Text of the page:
By Michelle McHenry-Edrington, Non-Attorney Advocacy Coordinator
So you have a disability, and you want to remain or become as independent as you can. Maybe you want to go to school and get a job that turns into a career.
First of all, I can imagine that most people in your life have taken away or diminished your hopes and dreams regarding work and independence. Your dreams of living how you choose and being the best you can be are still yours to hope for and dream. Continue reading “The Road to Work and Independence”
by Gail Hamilton
Title of your position:
Motivational Speaker, Performer, and Music teacher
Is this a current position or a position you held in the past?
Brief description of your duties:
I write and edit materials, emails and social media, phone calls, manage one-person staff, prepare and polish presentations, support all types of people with various mental, emotional, age, and physical disabilities.
Required experience/ education/ skills needed for your position:
Accommodations/modifications which allow you to perform your job/position
Computer with screen reader/JAWS
AIRA; sighted assistance on demand – assist on and off stage, traveling, office work and more.
Seeing Eye dog and/or white cane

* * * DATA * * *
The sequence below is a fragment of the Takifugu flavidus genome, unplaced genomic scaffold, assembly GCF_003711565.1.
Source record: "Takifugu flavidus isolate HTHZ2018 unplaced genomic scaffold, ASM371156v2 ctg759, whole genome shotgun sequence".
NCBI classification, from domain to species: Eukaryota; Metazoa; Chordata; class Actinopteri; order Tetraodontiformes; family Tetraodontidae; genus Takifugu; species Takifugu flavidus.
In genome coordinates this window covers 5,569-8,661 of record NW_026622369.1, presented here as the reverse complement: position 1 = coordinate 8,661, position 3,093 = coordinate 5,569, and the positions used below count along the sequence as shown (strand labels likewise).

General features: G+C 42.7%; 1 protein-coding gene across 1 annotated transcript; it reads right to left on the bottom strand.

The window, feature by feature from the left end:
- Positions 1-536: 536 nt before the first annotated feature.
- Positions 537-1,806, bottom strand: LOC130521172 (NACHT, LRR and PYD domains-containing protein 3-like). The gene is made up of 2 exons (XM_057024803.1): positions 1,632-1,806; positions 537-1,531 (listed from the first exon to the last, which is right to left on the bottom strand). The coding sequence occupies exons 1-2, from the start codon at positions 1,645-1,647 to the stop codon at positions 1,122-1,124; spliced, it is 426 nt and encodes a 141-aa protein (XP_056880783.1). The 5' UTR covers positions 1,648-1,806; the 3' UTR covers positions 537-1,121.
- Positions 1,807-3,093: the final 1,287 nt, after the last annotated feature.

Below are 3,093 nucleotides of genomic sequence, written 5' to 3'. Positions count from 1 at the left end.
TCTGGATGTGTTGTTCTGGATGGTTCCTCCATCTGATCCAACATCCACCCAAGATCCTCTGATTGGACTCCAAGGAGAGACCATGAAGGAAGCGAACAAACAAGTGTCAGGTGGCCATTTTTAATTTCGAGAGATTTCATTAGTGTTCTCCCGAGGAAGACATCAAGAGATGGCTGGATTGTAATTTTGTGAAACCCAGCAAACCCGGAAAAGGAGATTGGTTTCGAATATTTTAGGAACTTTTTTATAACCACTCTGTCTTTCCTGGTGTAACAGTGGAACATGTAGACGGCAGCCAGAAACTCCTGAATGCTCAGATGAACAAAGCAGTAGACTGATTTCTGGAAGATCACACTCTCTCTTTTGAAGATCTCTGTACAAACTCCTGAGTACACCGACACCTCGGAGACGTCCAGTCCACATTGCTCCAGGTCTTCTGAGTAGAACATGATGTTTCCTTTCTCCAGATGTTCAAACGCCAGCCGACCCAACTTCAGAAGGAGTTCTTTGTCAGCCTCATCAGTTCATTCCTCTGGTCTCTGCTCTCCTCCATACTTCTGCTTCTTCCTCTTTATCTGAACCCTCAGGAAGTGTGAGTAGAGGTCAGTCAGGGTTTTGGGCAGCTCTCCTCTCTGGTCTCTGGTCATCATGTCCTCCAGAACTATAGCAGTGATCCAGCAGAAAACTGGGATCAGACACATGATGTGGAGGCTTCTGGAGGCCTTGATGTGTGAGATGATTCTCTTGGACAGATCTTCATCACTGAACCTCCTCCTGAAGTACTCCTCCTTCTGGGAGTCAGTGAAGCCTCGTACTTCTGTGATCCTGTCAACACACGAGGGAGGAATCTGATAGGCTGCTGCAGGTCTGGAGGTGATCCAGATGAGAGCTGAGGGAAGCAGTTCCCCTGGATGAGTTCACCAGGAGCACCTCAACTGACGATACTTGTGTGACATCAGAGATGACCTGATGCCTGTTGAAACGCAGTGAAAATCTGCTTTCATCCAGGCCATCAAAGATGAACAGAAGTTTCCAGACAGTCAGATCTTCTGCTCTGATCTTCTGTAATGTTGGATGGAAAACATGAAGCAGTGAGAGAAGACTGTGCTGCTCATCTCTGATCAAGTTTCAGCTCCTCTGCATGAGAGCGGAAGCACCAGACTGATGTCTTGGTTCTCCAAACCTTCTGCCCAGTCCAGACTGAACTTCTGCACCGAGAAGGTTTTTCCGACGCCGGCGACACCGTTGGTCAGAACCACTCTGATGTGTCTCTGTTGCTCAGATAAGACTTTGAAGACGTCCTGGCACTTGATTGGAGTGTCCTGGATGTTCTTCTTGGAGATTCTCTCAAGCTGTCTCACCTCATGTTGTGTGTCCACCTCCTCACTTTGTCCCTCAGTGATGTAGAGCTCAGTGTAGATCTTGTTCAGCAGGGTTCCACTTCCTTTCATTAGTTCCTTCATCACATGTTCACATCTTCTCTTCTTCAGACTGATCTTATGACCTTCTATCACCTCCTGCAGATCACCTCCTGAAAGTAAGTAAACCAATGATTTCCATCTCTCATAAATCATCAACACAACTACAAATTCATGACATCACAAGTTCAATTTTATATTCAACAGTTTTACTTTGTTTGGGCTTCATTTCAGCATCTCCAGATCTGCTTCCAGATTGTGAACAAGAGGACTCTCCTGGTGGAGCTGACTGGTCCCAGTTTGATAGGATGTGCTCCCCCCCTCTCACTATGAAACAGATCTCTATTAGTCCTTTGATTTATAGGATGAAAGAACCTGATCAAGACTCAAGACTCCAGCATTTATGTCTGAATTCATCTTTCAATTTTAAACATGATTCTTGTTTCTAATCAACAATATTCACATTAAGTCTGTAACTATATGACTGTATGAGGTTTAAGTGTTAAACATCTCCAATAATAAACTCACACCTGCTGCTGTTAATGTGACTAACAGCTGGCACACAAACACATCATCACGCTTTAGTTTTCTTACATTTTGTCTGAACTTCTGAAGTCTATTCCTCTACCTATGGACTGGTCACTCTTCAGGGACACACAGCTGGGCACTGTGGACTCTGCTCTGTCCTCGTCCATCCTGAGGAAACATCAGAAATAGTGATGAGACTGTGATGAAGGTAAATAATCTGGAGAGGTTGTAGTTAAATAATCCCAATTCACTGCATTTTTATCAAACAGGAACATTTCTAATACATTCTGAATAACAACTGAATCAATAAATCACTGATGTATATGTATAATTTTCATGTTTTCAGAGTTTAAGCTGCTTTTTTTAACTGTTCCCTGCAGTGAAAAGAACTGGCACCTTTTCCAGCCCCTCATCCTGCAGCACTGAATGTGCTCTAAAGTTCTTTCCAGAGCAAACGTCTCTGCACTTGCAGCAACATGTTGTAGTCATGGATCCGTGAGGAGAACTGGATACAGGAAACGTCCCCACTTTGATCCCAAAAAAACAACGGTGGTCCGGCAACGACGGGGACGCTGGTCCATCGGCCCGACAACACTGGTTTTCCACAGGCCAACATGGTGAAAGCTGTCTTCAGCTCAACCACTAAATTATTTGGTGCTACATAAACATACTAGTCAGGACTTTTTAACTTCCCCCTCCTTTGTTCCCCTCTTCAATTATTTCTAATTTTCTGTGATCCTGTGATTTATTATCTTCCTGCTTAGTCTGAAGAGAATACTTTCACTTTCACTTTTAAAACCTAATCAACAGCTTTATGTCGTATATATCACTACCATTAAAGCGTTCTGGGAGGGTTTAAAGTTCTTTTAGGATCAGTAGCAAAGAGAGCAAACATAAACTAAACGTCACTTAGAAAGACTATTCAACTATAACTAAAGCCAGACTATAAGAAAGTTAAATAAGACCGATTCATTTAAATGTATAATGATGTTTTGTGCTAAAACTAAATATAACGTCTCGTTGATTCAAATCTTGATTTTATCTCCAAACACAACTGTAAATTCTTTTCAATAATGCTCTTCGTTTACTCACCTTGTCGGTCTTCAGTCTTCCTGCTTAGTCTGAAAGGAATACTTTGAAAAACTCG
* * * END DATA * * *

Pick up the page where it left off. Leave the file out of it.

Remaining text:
How many hours a week do you work?
Outside the office, minimum 2/two; maximum 10/ten; however, this does not count the forty hours plus at home working.
What is a challenging aspect of your position and how do you work around it?
Obtaining sighted assistance for computer, websites, research, filling out contracts and promotional materials.
I’m getting around this by recently hiring an assistant and begun to use AIRA; however, I still need to acquire more visual help at a lower cost.
What is an enjoyable aspect of your position?
Enjoyable aspect is touching and changing lives. Giving people the motivation to overcome and change any situation they find themselves facing. Giving others hope and knowledge they aren’t alone. And, inspiring them through my singing voice.
Anything else you want people to know about your position.
People who are blind face 90% unemployment rates still in 2019. Because of this, we sometimes are not seen as capable or valuable in the workplace. Most times, we are loyal, committed, and hard working. Accommodations allow us work and participate. We want to be seen as capable and work to be viable.